4) Recently, we have heard lots of advice on how to wash our hands, disinfect our houses, even how to bake bread. What about tips on how not to go crazy? When you are confined to forty-five square meters [484 square feet], you begin to feel as though you were living with a “million” people. After four weeks of quarantine, you get the impression your wife has multiplied and is everywhere and that your children have photocopied themselves and now there are sixteen of them and they are everywhere, too.
We don’t have a magic wand! For the sake of truth, I must say that an apartment in an apartment building is not a monastery. Especially in terms of square meters! Many people during the first weeks of their “imprisonment” and social distancing, promised to take up pastimes, improve their interpersonal relationships, contact old friends and relatives and devote more time to reading and praying or whatever. Now, however, we may be accused of being exhausted, feeling suffocated and fearful about tomorrow. Many are alone, mourning for others who are bereaved. We realize that the threshold of depression, or neurosis, is not so difficult to cross. For this reason we think it is essential to cultivate closeness, albeit at a distance, between families, among young people, towards the lonely, the elderly or towards people who are more fragile. A sensitive eye or ear can catch the signs of someone about to collapse and come to the aid of those in the boat who are pulling at the oars. We note that the fraternal call to people, the truth of God’s closeness to his children in tribulation, the exhortation to Christian hope that does not disappoint, all this is a powerful inner fortifier. On the other hand, it is only through God dwelling in us that we can persevere to the bitter end, even when we do not yet see the light at the end of the tunnel.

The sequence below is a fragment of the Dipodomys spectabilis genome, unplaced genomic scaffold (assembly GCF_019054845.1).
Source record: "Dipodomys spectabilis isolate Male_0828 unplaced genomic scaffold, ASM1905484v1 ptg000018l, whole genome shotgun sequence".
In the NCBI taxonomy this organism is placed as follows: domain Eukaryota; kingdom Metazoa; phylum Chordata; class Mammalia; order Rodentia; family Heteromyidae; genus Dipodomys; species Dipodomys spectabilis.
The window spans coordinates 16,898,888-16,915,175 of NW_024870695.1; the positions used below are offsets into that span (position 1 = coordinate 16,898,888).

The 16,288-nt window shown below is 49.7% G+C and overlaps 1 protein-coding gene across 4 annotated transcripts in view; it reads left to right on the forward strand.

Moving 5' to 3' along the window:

5) Could you pray for us a little during these days?
You put it nicely: pray for “us”. All of us are in the same boat, now more than ever. Pope Francis stressed this, too. Of course, we may pray for this group of people or that, but we clearly feel, perhaps because of our common suffering, that only by holding on to each other in solidarity, by doing our part, can we look to the future with hope and bear the burden of the drama we are facing now. When we stick together, the weakest among us can “hope by proxy” and lean on those who, having faith, are able to lift their eyes toward heaven, take the others by the hand, whether they are near or far, and raise them up. Sometimes this can be accomplished through the prayers of a Poor Clare, sometimes through the prayers of a mother who does not give up or the prayers of a priest who, despite everything, stays close to his flock. We are all “us”.
Poor Clare Sisters of Montone, Perugia, Italy